IN RE: ARBITRATION BETWEEN UBS WARBURG LLC

Reset A A Font size: Print

Supreme Court, Appellate Division, First Department, New York.

IN RE: ARBITRATION BETWEEN UBS WARBURG LLC, etc. et al., Petitioners-Respondents, Auerbach, Pollack & Richardson, Inc., Respondent-Appellant.

Decided: May 23, 2002

TOM, J.P., MAZZARELLI, ANDRIAS, ELLERIN, and RUBIN, JJ. Jack P. Levin for Petitioners-Respondents. Richard G. Cushing for Respondent-Appellant.

Order, Supreme Court, New York County (Charles Ramos, J.), entered October 11, 2001, which granted petitioners' application to vacate an arbitration award of the New York Stock Exchange, dismissed with prejudice the claims of respondent Auerbach, Pollack & Richardson, Inc. (Auerbach) for consequential damages and attorneys' fees, and remanded for a new arbitration proceeding on actual damages unless Auerbach consented to the actual damages awarded by the arbitrators, unanimously affirmed, with costs.

Supreme Court properly determined that the two-member majority of the arbitral panel manifestly disregarded the applicable law, encompassed in SEC Rule 15c3-1 (17 CFR 240.15c3-1), the minimum net capital rule, pursuant to which both parties were required to charge against their net capital the losses arising from their unwitting sale of invalid securities, which resulted in Auerbach's falling below its minimum net capital requirement and consequent need temporarily to cease its operations (see, Matter of Gerhauser, Admin.   Proc. No. 3-9519, 1998 SEC LEXIS 2402).   The lack of discussion of the governing rule by the arbitrators, when considered in conjunction with one of the majority panelists' statement that she would not read the applicable cases and regulatory authorities, supports the court's conclusion that the arbitrators overtly disregarded the law, and did not merely misinterpret it in finding that petitioner's demand for payment for replacing the shares, as opposed to the legal requirement that the shares be replaced, led to respondent's need to take a charge against its net capital.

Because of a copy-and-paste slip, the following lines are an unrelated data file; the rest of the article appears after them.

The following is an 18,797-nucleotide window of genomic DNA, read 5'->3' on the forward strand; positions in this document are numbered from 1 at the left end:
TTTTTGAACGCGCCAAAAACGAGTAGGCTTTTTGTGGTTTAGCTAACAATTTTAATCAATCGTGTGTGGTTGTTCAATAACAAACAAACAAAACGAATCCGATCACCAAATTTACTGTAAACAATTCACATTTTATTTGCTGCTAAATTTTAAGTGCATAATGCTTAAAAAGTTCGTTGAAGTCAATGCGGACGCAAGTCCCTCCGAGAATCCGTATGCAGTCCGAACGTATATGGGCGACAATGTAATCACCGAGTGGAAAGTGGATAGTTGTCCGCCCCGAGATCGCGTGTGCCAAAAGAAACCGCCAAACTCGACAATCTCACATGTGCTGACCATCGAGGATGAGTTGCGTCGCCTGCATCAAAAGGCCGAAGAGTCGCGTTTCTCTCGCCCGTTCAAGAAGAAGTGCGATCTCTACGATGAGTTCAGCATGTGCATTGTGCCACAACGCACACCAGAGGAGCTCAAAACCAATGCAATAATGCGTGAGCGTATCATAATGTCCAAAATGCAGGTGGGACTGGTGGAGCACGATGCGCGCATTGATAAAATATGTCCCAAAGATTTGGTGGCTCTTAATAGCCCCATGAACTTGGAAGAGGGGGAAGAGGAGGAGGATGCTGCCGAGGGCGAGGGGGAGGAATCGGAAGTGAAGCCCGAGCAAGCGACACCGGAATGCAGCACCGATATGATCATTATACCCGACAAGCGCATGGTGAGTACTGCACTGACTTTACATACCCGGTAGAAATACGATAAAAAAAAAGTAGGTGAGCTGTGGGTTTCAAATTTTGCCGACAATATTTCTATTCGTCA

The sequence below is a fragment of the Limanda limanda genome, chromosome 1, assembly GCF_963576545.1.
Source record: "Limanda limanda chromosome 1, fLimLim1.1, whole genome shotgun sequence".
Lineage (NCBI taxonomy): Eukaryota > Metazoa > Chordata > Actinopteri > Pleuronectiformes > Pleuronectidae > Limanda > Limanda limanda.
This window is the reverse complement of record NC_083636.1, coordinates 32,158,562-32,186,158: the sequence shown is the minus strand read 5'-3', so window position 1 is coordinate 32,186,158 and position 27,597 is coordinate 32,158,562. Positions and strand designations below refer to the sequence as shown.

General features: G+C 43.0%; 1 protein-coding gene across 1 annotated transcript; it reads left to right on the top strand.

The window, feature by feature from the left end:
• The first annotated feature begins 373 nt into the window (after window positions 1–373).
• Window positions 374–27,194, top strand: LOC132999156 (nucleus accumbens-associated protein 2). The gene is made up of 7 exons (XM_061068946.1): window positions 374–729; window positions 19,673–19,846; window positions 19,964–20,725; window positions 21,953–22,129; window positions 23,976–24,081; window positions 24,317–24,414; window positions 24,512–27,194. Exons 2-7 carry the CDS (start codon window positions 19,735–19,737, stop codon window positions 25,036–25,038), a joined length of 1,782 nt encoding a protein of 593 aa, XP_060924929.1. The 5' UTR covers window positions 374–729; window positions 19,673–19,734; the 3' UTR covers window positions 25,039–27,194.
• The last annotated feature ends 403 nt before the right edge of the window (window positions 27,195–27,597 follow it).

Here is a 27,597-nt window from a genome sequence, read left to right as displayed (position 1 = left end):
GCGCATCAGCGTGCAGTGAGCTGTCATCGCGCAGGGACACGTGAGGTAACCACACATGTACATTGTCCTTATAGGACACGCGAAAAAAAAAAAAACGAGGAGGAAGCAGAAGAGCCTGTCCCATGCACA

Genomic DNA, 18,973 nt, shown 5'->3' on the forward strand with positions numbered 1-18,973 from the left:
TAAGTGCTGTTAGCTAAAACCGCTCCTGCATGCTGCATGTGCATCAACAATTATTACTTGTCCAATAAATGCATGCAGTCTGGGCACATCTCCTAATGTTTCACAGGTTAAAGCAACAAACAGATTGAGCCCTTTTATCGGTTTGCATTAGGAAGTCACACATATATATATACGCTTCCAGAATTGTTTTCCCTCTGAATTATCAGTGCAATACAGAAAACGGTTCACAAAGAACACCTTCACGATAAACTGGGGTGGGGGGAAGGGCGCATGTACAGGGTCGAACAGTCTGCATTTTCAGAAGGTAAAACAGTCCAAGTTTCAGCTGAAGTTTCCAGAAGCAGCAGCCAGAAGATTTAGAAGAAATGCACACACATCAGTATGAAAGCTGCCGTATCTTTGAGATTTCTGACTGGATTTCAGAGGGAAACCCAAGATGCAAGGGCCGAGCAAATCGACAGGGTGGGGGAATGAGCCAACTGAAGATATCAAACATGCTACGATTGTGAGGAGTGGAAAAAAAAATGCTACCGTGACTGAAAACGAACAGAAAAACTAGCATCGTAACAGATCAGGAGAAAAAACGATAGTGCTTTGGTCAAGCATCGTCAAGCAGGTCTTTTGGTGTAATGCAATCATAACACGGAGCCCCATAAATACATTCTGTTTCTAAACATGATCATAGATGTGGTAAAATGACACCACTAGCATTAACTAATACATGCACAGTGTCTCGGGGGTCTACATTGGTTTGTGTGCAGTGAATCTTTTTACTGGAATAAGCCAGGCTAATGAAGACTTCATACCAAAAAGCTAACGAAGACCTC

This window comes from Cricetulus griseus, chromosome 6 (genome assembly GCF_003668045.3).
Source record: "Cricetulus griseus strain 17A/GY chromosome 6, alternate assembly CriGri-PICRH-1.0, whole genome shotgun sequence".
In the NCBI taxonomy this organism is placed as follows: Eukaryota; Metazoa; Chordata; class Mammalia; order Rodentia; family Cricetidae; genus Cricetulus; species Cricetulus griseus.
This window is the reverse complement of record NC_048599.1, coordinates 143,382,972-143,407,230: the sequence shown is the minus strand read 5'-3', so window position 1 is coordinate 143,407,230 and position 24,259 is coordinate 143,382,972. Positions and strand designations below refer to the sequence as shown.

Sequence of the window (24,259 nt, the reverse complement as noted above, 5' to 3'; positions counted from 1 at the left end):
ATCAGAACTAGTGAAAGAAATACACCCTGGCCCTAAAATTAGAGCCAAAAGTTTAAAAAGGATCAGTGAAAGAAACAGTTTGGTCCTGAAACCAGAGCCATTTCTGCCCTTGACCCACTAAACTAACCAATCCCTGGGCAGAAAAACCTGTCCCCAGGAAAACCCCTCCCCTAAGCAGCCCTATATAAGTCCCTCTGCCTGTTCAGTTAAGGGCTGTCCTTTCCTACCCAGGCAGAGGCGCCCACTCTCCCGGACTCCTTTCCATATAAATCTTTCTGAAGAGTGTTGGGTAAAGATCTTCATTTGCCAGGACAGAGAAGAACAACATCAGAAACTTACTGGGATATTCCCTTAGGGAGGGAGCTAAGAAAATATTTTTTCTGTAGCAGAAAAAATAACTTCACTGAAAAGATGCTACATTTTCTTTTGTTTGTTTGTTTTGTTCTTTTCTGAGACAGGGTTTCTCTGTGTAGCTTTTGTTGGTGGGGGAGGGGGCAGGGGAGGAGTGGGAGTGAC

The arbitrators also erred in awarding attorneys' fees and expenses to Auerbach, since such an award was beyond their authority. The parties' agreement, governed by New York law, entitled only petitioners to attorneys' fees;  there was no reciprocal provision in Auerbach's favor (see, Matter of Tabori & Chang, Inc. v. Stewart, 282 A.D.2d 385, 723 N.Y.S.2d 492, lv. denied 96 N.Y.2d 718, 730 N.Y.S.2d 791, 756 N.E.2d 79).